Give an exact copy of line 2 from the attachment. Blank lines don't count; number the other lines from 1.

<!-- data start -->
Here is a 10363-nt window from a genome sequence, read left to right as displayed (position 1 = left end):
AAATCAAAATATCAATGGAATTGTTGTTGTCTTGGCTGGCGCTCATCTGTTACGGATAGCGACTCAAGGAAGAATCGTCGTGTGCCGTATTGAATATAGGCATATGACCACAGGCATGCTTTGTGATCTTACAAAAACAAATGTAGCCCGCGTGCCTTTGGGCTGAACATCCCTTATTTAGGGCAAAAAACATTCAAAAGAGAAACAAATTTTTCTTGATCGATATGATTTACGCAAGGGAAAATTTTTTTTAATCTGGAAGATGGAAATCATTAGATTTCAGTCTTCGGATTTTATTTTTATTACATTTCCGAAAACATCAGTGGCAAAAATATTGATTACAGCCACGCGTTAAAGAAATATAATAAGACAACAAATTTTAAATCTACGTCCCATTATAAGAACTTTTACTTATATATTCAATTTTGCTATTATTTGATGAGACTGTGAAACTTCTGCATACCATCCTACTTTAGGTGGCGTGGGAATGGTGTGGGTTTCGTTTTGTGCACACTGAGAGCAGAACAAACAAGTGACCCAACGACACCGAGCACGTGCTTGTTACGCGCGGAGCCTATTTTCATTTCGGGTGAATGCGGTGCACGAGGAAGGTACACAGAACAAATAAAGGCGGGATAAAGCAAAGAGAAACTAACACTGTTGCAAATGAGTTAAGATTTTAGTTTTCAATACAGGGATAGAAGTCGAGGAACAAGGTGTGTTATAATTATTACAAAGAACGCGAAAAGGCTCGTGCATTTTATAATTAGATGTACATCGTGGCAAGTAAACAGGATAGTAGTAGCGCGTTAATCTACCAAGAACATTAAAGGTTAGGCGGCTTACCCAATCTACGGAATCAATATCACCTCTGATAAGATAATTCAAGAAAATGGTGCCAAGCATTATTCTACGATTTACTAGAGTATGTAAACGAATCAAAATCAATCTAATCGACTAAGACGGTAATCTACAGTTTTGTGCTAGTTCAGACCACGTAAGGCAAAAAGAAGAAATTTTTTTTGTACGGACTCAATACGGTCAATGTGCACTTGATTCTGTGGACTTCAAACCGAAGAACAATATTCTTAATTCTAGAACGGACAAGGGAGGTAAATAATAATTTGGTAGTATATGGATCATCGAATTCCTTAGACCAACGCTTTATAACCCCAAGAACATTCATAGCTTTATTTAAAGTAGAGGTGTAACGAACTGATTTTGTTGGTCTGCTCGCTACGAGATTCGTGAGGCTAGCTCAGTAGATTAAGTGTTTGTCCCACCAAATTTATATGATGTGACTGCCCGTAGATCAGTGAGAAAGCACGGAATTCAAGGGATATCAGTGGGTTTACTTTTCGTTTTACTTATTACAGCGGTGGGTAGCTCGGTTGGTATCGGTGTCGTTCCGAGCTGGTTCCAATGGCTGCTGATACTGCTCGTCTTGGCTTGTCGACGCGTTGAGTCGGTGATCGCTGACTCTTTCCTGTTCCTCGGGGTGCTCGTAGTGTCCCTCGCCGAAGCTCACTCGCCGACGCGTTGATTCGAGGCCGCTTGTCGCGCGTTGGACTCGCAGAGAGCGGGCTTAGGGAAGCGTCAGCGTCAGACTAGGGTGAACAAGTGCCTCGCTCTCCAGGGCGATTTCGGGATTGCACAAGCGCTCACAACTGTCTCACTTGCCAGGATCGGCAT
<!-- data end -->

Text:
AAATCAAAATATCAATGGAATTGTTGTTGTCTTGGCTGGCGCTCATCTGTTACGGATAGCGACTCAAGGAAGAATCGTCGTGTGCCGTATTGAATATAGGCATATGACCACAGGCATGCTTTGTGATCTTACAAAAACAAATGTAGCCCGCGTGCCTTTGGGCTGAACATCCCTTATTTAGGGCAAAAAACATTCAAAAGAGAAACAAATTTTTCTTGATCGATATGATTTACGCAAGGGAAAATTTTTTTTAATCTGGAAGATGGAAATCATTAGATTTCAGTCTTCGGATTTTATTTTTATTACATTTCCGAAAACATCAGTGGCAAAAATATTGATTACAGCCACGCGTTAAAGAAATATAATAAGACAACAAATTTTAAATCTACGTCCCATTATAAGAACTTTTACTTATATATTCAATTTTGCTATTATTTGATGAGACTGTGAAACTTCTGCATACCATCCTACTTTAGGTGGCGTGGGAATGGTGTGGGTTTCGTTTTGTGCACACTGAGAGCAGAACAAACAAGTGACCCAACGACACCGAGCACGTGCTTGTTACGCGCGGAGCCTATTTTCATTTCGGGTGAATGCGGTGCACGAGGAAGGTACACAGAACAAATAAAGGCGGGATAAAGCAAAGAGAAACTAACACTGTTGCAAATGAGTTAAGATTTTAGTTTTCAATACAGGGATAGAAGTCGAGGAACAAGGTGTGTTATAATTATTACAAAGAACGCGAAAAGGCTCGTGCATTTTATAATTAGATGTACATCGTGGCAAGTAAACAGGATAGTAGTAGCGCGTTAATCTACCAAGAACATTAAAGGTTAGGCGGCTTACCCAATCTACGGAATCAATATCACCTCTGATAAGATAATTCAAGAAAATGGTGCCAAGCATTATTCTACGATTTACTAGAGTATGTAAACGAATCAAAATCAATCTAATCGACTAAGACGGTAATCTACAGTTTTGTGCTAGTTCAGACCACGTAAGGCAAAAAGAAGAAATTTTTTTTGTACGGACTCAATACGGTCAATGTGCACTTGATTCTGTGGACTTCAAACCGAAGAACAATATTCTTAATTCTAGAACGGACAAGGGAGGTAAATAATAATTTGGTAGTATATGGATCATCGAATTCCTTAGACCAACGCTTTATAACCCCAAGAACATTCATAGCTTTATTTAAAGTAGAGGTGTAACGAACTGATTTTGTTGGTCTGCTCGCTACGAGATTCGTGAGGCTAGCTCAGTAGATTAAGTGTTTGTCCCACCAAATTTATATGATGTGACTGCCCGTAGATCAGTGAGAAAGCACGGAATTCAAGGGATATCAGTGGGTTTACTTTTCGTTTTACTTATTACAGCGGTGGGTAGCTCGGTTGGTATCGGTGTCGTTCCGAGCTGGTTCCAATGGCTGCTGATACTGCTCGTCTTGGCTTGTCGACGCGTTGAGTCGGTGATCGCTGACTCTTTCCTGTTCCTCGGGGTGCTCGTAGTGTCCCTCGCCGAAGCTCACTCGCCGACGCGTTGATTCGAGGCCGCTTGTCGCGCGTTGGACTCGCAGAGAGCGGGCTTAGGGAAGCGTCAGCGTCAGACTAGGGTGAACAAGTGCCTCGCTCTCCAGGGCGATTTCGGGATTGCACAAGCGCTCACAACTGTCTCACTTGCCAGGATCGGCAT